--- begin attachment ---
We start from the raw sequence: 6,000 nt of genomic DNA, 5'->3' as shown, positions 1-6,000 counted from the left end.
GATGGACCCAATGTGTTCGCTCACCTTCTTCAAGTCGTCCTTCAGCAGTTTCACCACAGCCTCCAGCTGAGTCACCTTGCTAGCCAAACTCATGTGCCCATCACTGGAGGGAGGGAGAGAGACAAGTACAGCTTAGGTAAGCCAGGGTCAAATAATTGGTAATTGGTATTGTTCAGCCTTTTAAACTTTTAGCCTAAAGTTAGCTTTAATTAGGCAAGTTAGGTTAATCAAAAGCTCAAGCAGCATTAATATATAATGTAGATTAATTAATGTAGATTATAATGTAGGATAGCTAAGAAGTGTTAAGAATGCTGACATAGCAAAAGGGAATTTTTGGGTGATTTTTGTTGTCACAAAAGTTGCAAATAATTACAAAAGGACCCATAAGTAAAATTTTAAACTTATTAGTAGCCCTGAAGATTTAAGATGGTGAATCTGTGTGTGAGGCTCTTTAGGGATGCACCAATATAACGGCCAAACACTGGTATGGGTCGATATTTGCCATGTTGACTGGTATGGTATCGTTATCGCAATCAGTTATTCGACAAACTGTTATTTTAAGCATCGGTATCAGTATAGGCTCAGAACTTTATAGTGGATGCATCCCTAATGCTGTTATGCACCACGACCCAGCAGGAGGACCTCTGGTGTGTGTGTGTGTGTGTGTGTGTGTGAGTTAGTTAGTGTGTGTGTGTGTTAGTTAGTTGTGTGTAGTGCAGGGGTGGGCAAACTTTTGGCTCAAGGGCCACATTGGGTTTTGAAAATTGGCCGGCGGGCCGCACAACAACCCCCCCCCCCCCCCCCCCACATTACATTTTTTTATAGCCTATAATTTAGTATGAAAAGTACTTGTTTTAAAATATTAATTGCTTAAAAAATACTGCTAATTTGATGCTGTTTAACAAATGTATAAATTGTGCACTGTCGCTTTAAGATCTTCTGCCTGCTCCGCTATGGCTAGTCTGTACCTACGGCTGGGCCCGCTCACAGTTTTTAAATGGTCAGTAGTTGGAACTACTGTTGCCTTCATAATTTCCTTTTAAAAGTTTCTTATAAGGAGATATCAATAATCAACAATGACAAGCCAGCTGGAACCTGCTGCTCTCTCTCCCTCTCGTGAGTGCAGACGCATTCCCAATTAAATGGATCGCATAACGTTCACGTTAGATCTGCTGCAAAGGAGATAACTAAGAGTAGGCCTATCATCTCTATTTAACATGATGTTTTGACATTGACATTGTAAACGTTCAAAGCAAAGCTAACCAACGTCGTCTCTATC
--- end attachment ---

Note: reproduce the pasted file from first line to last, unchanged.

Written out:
We start from the raw sequence: 6,000 nt of genomic DNA, 5'->3' as shown, positions 1-6,000 counted from the left end.
GATGGACCCAATGTGTTCGCTCACCTTCTTCAAGTCGTCCTTCAGCAGTTTCACCACAGCCTCCAGCTGAGTCACCTTGCTAGCCAAACTCATGTGCCCATCACTGGAGGGAGGGAGAGAGACAAGTACAGCTTAGGTAAGCCAGGGTCAAATAATTGGTAATTGGTATTGTTCAGCCTTTTAAACTTTTAGCCTAAAGTTAGCTTTAATTAGGCAAGTTAGGTTAATCAAAAGCTCAAGCAGCATTAATATATAATGTAGATTAATTAATGTAGATTATAATGTAGGATAGCTAAGAAGTGTTAAGAATGCTGACATAGCAAAAGGGAATTTTTGGGTGATTTTTGTTGTCACAAAAGTTGCAAATAATTACAAAAGGACCCATAAGTAAAATTTTAAACTTATTAGTAGCCCTGAAGATTTAAGATGGTGAATCTGTGTGTGAGGCTCTTTAGGGATGCACCAATATAACGGCCAAACACTGGTATGGGTCGATATTTGCCATGTTGACTGGTATGGTATCGTTATCGCAATCAGTTATTCGACAAACTGTTATTTTAAGCATCGGTATCAGTATAGGCTCAGAACTTTATAGTGGATGCATCCCTAATGCTGTTATGCACCACGACCCAGCAGGAGGACCTCTGGTGTGTGTGTGTGTGTGTGTGTGTGTGAGTTAGTTAGTGTGTGTGTGTGTTAGTTAGTTGTGTGTAGTGCAGGGGTGGGCAAACTTTTGGCTCAAGGGCCACATTGGGTTTTGAAAATTGGCCGGCGGGCCGCACAACAACCCCCCCCCCCCCCCCCCCACATTACATTTTTTTATAGCCTATAATTTAGTATGAAAAGTACTTGTTTTAAAATATTAATTGCTTAAAAAATACTGCTAATTTGATGCTGTTTAACAAATGTATAAATTGTGCACTGTCGCTTTAAGATCTTCTGCCTGCTCCGCTATGGCTAGTCTGTACCTACGGCTGGGCCCGCTCACAGTTTTTAAATGGTCAGTAGTTGGAACTACTGTTGCCTTCATAATTTCCTTTTAAAAGTTTCTTATAAGGAGATATCAATAATCAACAATGACAAGCCAGCTGGAACCTGCTGCTCTCTCTCCCTCTCGTGAGTGCAGACGCATTCCCAATTAAATGGATCGCATAACGTTCACGTTAGATCTGCTGCAAAGGAGATAACTAAGAGTAGGCCTATCATCTCTATTTAACATGATGTTTTGACATTGACATTGTAAACGTTCAAAGCAAAGCTAACCAACGTCGTCTCTATC